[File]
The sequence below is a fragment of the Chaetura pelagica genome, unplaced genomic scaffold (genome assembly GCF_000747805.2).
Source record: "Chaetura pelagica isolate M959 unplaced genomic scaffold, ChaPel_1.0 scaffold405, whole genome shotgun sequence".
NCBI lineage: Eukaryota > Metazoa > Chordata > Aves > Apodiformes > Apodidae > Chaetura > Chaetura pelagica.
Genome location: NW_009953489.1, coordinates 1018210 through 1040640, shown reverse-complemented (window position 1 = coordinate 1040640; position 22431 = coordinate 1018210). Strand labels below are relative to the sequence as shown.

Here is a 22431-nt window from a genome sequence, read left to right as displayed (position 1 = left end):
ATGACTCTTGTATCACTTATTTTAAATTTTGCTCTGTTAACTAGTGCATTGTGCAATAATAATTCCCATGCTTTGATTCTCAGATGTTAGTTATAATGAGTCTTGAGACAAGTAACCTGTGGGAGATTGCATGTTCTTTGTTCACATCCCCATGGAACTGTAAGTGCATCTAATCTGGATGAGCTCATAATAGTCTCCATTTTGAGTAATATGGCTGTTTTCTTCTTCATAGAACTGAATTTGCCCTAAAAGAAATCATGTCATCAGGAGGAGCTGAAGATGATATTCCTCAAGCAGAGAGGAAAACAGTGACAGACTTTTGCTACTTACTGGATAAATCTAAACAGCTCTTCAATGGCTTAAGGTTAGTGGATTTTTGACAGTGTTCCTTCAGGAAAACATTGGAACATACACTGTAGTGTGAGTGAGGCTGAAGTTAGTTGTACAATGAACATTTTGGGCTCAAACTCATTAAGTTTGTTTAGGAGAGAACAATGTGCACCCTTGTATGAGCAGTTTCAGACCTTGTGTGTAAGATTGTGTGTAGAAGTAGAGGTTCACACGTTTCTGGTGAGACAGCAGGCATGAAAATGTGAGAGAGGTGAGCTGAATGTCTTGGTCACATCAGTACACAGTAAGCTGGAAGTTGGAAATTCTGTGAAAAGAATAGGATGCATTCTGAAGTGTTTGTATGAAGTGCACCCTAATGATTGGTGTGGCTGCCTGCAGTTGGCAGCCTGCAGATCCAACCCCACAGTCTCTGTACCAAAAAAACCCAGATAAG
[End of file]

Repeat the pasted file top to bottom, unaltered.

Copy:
The sequence below is a fragment of the Chaetura pelagica genome, unplaced genomic scaffold (genome assembly GCF_000747805.2).
Source record: "Chaetura pelagica isolate M959 unplaced genomic scaffold, ChaPel_1.0 scaffold405, whole genome shotgun sequence".
NCBI lineage: Eukaryota > Metazoa > Chordata > Aves > Apodiformes > Apodidae > Chaetura > Chaetura pelagica.
Genome location: NW_009953489.1, coordinates 1018210 through 1040640, shown reverse-complemented (window position 1 = coordinate 1040640; position 22431 = coordinate 1018210). Strand labels below are relative to the sequence as shown.

Here is a 22431-nt window from a genome sequence, read left to right as displayed (position 1 = left end):
ATGACTCTTGTATCACTTATTTTAAATTTTGCTCTGTTAACTAGTGCATTGTGCAATAATAATTCCCATGCTTTGATTCTCAGATGTTAGTTATAATGAGTCTTGAGACAAGTAACCTGTGGGAGATTGCATGTTCTTTGTTCACATCCCCATGGAACTGTAAGTGCATCTAATCTGGATGAGCTCATAATAGTCTCCATTTTGAGTAATATGGCTGTTTTCTTCTTCATAGAACTGAATTTGCCCTAAAAGAAATCATGTCATCAGGAGGAGCTGAAGATGATATTCCTCAAGCAGAGAGGAAAACAGTGACAGACTTTTGCTACTTACTGGATAAATCTAAACAGCTCTTCAATGGCTTAAGGTTAGTGGATTTTTGACAGTGTTCCTTCAGGAAAACATTGGAACATACACTGTAGTGTGAGTGAGGCTGAAGTTAGTTGTACAATGAACATTTTGGGCTCAAACTCATTAAGTTTGTTTAGGAGAGAACAATGTGCACCCTTGTATGAGCAGTTTCAGACCTTGTGTGTAAGATTGTGTGTAGAAGTAGAGGTTCACACGTTTCTGGTGAGACAGCAGGCATGAAAATGTGAGAGAGGTGAGCTGAATGTCTTGGTCACATCAGTACACAGTAAGCTGGAAGTTGGAAATTCTGTGAAAAGAATAGGATGCATTCTGAAGTGTTTGTATGAAGTGCACCCTAATGATTGGTGTGGCTGCCTGCAGTTGGCAGCCTGCAGATCCAACCCCACAGTCTCTGTACCAAAAAAACCCAGATAAG